A little nervously, I also watched as the Sun Cruises ferry boat departed mid afternoon, returning to Manila loaded with all the other tourists on the island. We were the only remaining tourists on the island. That evening, in by now blustering winds, we met up with newly installed residents of Corregidor, Steve and Marcia Kwiecinski. Steve and Marcia decided to retire to Corregidor to pursue the footsteps, to a certain degree, WWII Battery Way, Corregidor Philippinesof Steve’s father (Staff Sgt Walter Kwiecinski) who was commander of the last functioning major gun (at Battery Way) on the island. Like my grandfather, Steve’s father (who was an uncommonly tall 6’6 and height was looked down upon by the Japanese captors), was then captured on Corregidor and imprisoned in a series of Japanese POW camps. Fortunately, Sergeant Kwiecinski survived the war and was able to share, later on in his life, some of his travails with Steve (link no longer functioning). Over drinks and dinner, Steve and I shared our stories and mutual interest in Corregidor. Certainly, one of the most interesting stories about Sgt Kwiecinski is that he was imprisoned in POW camps 12&17 in Kokura and saw Bockscar, the B-29 bomber loaded with an atomic bomb, circle overhead and then unload on Nagasaki. Had it not been for smoke coverage, the city of Kokura was to have been the initial target. For those who might wish to contact Steve in a quest to know more about the US history on Corregidor, you can use steveontherock AT gmail DOT com.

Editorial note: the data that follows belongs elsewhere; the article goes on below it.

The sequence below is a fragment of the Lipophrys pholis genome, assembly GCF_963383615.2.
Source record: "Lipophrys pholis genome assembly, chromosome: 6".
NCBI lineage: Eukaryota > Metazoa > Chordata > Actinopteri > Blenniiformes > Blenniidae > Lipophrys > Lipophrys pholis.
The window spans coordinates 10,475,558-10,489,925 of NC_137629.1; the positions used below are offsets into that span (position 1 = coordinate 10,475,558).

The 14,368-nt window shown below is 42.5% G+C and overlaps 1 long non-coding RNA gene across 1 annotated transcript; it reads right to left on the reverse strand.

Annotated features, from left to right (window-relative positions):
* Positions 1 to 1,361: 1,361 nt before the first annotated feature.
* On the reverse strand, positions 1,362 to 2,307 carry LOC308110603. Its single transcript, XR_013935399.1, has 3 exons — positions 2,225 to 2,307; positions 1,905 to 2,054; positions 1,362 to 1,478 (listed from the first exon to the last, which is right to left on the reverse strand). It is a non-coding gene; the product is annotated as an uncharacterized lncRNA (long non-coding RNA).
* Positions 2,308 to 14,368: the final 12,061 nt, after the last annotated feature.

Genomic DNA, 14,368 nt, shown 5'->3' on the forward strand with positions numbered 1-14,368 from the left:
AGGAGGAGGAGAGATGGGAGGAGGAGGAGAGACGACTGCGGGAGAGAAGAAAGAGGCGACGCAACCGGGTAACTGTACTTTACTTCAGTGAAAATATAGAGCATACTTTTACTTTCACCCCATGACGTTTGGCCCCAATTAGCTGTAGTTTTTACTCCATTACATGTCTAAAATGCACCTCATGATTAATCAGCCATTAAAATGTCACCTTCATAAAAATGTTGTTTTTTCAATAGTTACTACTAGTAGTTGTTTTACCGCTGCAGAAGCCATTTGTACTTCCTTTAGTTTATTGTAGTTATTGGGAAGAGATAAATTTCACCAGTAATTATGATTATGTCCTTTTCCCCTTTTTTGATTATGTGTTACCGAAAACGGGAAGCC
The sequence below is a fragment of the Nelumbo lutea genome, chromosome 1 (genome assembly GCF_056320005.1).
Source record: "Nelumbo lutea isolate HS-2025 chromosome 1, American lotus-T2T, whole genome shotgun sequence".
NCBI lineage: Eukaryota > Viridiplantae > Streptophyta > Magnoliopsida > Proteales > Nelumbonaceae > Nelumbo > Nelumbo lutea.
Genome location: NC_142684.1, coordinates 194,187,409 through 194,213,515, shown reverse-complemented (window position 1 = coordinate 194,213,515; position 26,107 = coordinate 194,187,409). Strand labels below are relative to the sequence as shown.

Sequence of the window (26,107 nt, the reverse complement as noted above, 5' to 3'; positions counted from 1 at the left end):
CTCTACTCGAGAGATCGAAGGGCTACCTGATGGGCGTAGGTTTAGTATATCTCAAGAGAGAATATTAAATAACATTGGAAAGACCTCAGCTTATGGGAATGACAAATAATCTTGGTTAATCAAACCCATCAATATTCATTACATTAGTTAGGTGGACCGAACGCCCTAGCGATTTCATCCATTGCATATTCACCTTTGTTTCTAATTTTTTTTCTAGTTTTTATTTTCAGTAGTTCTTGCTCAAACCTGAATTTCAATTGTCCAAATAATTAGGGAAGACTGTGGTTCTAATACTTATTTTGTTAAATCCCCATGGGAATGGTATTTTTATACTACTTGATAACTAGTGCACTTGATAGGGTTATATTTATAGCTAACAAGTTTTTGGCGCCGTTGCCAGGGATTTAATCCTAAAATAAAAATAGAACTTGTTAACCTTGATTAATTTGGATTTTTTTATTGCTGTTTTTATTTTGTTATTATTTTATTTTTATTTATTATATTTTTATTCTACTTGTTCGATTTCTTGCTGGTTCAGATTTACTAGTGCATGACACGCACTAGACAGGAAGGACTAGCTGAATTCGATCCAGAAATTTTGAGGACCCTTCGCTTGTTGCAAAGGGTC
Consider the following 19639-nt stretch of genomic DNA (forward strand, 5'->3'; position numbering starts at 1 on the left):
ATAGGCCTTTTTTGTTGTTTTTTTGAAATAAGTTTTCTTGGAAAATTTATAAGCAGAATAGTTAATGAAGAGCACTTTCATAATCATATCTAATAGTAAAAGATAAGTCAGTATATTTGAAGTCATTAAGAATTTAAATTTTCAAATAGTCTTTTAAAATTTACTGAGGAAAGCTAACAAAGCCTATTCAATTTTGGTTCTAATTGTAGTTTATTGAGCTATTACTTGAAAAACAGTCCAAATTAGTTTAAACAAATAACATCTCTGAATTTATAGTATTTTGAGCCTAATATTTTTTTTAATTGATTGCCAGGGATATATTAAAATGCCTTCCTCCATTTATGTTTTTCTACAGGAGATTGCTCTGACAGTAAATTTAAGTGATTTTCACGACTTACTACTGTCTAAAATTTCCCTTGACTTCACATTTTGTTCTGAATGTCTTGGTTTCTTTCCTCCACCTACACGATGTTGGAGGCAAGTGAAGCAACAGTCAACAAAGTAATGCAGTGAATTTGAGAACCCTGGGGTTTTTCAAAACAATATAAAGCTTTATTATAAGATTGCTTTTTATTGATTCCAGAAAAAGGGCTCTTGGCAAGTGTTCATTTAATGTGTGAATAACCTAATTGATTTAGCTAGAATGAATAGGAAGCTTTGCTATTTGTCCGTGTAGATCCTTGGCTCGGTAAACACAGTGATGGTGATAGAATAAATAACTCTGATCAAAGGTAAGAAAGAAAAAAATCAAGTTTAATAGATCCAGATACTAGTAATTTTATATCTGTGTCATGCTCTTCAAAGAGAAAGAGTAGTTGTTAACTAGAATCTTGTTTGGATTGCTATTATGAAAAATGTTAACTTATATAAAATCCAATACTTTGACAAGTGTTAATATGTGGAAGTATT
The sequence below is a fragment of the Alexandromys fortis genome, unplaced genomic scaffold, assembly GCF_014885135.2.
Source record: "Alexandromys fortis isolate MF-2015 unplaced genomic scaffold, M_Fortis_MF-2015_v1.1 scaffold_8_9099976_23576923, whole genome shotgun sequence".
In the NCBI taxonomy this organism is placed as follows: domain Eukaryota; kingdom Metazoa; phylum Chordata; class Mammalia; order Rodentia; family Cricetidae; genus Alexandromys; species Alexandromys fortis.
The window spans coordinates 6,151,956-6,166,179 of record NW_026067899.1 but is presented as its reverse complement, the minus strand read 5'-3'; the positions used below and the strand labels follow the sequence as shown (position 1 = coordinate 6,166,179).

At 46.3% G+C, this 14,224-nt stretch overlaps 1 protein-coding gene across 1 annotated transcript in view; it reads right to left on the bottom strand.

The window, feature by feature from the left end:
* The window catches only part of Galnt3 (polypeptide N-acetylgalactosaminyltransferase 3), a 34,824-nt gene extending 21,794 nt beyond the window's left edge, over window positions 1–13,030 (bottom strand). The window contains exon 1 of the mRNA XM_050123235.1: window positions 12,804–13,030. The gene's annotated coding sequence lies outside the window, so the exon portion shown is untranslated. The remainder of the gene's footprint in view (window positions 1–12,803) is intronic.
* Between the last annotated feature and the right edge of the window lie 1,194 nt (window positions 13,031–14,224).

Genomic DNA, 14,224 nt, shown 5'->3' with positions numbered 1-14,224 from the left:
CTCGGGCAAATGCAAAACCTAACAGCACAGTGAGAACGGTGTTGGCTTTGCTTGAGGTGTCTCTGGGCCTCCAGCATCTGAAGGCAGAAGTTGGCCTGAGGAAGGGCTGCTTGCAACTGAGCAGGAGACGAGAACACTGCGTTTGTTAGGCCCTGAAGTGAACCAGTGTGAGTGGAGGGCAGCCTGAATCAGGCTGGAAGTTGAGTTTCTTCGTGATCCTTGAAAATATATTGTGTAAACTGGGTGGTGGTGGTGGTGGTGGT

After dinner, we retired to our rooms to find our shutters fluttering on their hinges. Repairs were hastily done, but as we were to find out, to no avail. The wind was now blowing full force. The windows and shutters shook and banged and clanged all night long. Sleep was virtually hopeless. If the prior night’s new year’s experience (night of December 31) with the firecrackers going off outside our windows all night long were not enough of an experience in itself (the celebratory handheld firecrackers are a Filipino tradition), perhaps it was just practice for this next night of banging shutters.  (Photo of palm in the wind courtesy of Steve).

Palm Trees in the Wind in Hurricaine on Corregidor

The following morning, to help roust us out of any overnight fatigue, we were informed that, based on the Manila Bay Coast Guard’s decision, the ferry (capable of carrying 150 pax) would not be coming from Manila (48 kilometres away) to pick us up. This was an issue.